Iraqi military officials said Tuesday that Iraqi forces have retaken control of the government headquarters and nearly three-quarters of the strategic oil town of Beiji, which is located about 155 miles north of Baghdad and houses Iraq's largest oil refinery.
However, it is unclear as to whether the Iraqi soldiers have yet retaken control of the the oil refinery, which was captured by ISIS militants over five months ago and lies on the outskirts of the town. The refinery accounts for nearly one-quarter of Iraq's oil and has the estimated capacity of producing 320,000 barrels of oil each day.
Al Jazeera reports that retaking control of the town will be key for Iraqi forces to establish a base to attack neighboring town of Tikrit, which was another town captured by ISIS fighters this past summer.
"They've taken most of the centre of the town and they are now pushing further into the north and the east where ISIS fighters have their base," Al Jazeera reporter Imran Khan, who is stationed in Baghdad, said.
Iraqi state television quoted the head Iraqi commander in Beiji, Gen. Abdul-Wahab al-Saadi, saying that Iraqi forces have also recaptured the town's police and local government headquarters.
Al-Saadi's phone call with the state television was cut off right after he claimed that his forces were still facing "stiff resistance."
Government officials in the nation's capital of Baghdad have yet to comment on the reports of the town being recaptured. However, three unnamed Iraqi military officials told The Associated Press in a phone call that completely pushing the Islamic State from its control of the oil refinery is the "next objective" in eliminating ISIS from Beiji.
The officials also said that the progress of the Iraqi forces and Shiite militia in fully recapturing the town has been slowed because ISIS is setting up booby traps inside of houses and conducting ambush attacks. The officials also said that Iraqi forces have blocked access to Beiji from the nearby Anbar province, which ISIS has a heavy presence in. This measure will prevent the Islamic State from providing reinforcements to its forces in Beiji.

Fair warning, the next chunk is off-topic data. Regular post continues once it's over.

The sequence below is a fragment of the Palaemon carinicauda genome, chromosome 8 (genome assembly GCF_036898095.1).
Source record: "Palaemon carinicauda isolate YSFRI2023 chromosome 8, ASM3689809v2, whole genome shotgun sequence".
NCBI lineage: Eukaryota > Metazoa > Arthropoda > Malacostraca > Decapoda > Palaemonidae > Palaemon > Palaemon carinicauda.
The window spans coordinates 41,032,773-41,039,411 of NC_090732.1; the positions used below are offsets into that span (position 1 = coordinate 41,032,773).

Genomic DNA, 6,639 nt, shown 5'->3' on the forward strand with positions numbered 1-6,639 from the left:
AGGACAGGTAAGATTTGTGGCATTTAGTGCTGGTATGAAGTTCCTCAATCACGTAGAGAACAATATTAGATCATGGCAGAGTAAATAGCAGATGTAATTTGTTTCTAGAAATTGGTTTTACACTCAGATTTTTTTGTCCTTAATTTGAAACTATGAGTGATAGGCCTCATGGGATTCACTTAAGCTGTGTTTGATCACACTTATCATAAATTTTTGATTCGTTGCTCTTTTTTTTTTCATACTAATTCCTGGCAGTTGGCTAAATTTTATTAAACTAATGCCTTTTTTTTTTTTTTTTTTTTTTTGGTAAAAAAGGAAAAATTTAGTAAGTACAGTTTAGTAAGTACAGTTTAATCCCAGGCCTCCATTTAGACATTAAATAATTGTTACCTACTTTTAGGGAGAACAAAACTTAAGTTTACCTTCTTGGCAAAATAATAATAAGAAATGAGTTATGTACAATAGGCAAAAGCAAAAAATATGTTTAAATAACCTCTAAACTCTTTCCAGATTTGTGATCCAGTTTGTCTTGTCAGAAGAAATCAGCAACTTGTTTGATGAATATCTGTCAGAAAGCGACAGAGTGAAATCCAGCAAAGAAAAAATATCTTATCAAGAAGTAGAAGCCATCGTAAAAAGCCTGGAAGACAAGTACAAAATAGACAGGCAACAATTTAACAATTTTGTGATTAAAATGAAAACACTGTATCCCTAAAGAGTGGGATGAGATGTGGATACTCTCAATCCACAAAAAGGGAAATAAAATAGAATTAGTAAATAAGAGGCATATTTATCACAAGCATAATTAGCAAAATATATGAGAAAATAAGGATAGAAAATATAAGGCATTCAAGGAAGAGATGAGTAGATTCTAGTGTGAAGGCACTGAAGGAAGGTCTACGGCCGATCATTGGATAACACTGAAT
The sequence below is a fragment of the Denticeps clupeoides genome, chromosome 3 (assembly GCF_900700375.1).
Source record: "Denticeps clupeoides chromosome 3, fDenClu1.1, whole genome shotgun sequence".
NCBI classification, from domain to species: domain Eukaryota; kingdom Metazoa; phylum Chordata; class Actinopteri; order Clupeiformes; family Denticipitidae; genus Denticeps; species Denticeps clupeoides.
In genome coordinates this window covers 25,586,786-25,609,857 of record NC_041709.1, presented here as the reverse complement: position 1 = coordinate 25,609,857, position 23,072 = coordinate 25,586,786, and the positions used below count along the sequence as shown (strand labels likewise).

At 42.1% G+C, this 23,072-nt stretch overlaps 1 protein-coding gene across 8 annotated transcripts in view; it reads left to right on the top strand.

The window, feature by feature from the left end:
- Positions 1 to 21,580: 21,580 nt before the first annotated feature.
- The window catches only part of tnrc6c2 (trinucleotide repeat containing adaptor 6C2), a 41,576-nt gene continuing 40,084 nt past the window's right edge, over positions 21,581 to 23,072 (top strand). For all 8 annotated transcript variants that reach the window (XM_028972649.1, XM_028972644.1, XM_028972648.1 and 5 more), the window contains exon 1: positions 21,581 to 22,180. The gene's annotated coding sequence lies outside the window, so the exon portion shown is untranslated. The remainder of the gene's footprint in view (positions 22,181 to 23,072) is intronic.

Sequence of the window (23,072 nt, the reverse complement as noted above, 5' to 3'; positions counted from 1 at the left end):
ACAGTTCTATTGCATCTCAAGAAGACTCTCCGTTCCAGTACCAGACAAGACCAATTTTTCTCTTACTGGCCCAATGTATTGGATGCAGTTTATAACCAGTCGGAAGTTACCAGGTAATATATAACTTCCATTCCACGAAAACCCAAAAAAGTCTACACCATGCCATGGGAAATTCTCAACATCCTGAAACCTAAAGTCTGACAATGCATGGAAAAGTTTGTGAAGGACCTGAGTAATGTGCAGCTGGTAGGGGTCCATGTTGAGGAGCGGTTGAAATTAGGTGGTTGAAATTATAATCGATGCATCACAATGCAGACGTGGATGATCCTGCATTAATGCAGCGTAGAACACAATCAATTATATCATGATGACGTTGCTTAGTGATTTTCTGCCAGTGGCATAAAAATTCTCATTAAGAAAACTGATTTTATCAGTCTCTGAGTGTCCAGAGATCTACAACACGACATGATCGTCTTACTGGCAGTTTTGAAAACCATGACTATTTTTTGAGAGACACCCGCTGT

Raed Ibrahim, the governor of the Salahuddin province where Beiji is located, told AP that although ISIS' booby traps are causing additional problems, the Iraqi soldiers have been able to capture 75 percent of the town. However, ISIS fighters are still carrying out suicide attacks to limit Iraqi advances.
U.S. airstrikes helped the Iraqi forces recapture the town's center. The U.S. Central Command announced Monday that coalition aircraft had conducted seven airstrikes near Beiji since last Friday. The coalition airstrikes have destroyed three small military units, two ISIS vehicles, and a sniper post.
U.S.-led coalition airstrikes against the Islamic State have lead to 746 deaths of ISIS fighters since the airstrikes began in Septmeber, the Syrian Observatory for Human Rights said Wednesday.
The observatory, which oversees the ISIS conflict, also said the airstrikes have killed 50 civilians, including eight children and five women.